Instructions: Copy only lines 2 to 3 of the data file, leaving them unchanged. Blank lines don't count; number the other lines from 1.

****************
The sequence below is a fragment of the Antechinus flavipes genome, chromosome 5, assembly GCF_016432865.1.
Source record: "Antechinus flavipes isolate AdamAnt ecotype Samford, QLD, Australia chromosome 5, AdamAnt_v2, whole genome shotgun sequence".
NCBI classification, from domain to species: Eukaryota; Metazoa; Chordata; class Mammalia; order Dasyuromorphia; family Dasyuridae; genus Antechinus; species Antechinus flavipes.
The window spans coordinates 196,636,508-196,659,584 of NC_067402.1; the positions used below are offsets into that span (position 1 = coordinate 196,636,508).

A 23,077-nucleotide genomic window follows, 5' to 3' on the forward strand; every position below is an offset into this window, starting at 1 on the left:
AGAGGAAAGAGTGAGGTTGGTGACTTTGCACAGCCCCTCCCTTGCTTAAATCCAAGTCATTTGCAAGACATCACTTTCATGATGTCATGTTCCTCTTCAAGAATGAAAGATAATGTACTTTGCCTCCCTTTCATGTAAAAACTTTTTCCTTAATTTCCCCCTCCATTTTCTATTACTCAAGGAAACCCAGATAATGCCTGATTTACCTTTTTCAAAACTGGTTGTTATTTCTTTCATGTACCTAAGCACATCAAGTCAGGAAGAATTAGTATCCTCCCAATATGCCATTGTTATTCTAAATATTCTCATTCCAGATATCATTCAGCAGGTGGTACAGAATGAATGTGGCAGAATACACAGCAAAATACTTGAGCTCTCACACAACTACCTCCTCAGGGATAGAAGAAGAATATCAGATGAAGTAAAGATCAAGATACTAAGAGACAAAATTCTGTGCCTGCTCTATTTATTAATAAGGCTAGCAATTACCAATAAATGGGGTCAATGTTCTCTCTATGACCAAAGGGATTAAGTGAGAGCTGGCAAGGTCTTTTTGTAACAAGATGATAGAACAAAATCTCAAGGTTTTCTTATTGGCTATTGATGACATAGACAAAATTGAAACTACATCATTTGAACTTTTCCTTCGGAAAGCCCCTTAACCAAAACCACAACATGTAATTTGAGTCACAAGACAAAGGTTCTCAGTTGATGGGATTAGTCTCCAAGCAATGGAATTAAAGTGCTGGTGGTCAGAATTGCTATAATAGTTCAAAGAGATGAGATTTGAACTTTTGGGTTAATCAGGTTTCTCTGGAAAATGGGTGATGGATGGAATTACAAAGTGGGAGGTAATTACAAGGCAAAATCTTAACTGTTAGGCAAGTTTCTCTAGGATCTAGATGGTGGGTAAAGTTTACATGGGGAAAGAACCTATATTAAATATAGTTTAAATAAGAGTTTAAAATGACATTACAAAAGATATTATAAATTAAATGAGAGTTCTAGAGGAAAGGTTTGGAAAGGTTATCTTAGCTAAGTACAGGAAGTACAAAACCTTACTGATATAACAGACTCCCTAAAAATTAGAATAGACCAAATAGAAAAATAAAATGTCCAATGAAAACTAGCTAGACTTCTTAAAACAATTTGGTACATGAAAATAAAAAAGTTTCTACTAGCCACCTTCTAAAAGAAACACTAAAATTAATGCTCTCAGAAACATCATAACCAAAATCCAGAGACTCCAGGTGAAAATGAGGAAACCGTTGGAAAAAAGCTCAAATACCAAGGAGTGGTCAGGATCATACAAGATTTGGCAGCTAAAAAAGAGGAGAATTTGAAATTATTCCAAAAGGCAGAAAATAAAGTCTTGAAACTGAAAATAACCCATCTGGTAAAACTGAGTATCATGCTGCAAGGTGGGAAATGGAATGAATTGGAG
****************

Source record: "Antechinus flavipes isolate AdamAnt ecotype Samford, QLD, Australia chromosome 5, AdamAnt_v2, whole genome shotgun sequence".
NCBI classification, from domain to species: Eukaryota; Metazoa; Chordata; class Mammalia; order Dasyuromorphia; family Dasyuridae; genus Antechinus; species Antechinus flavipes.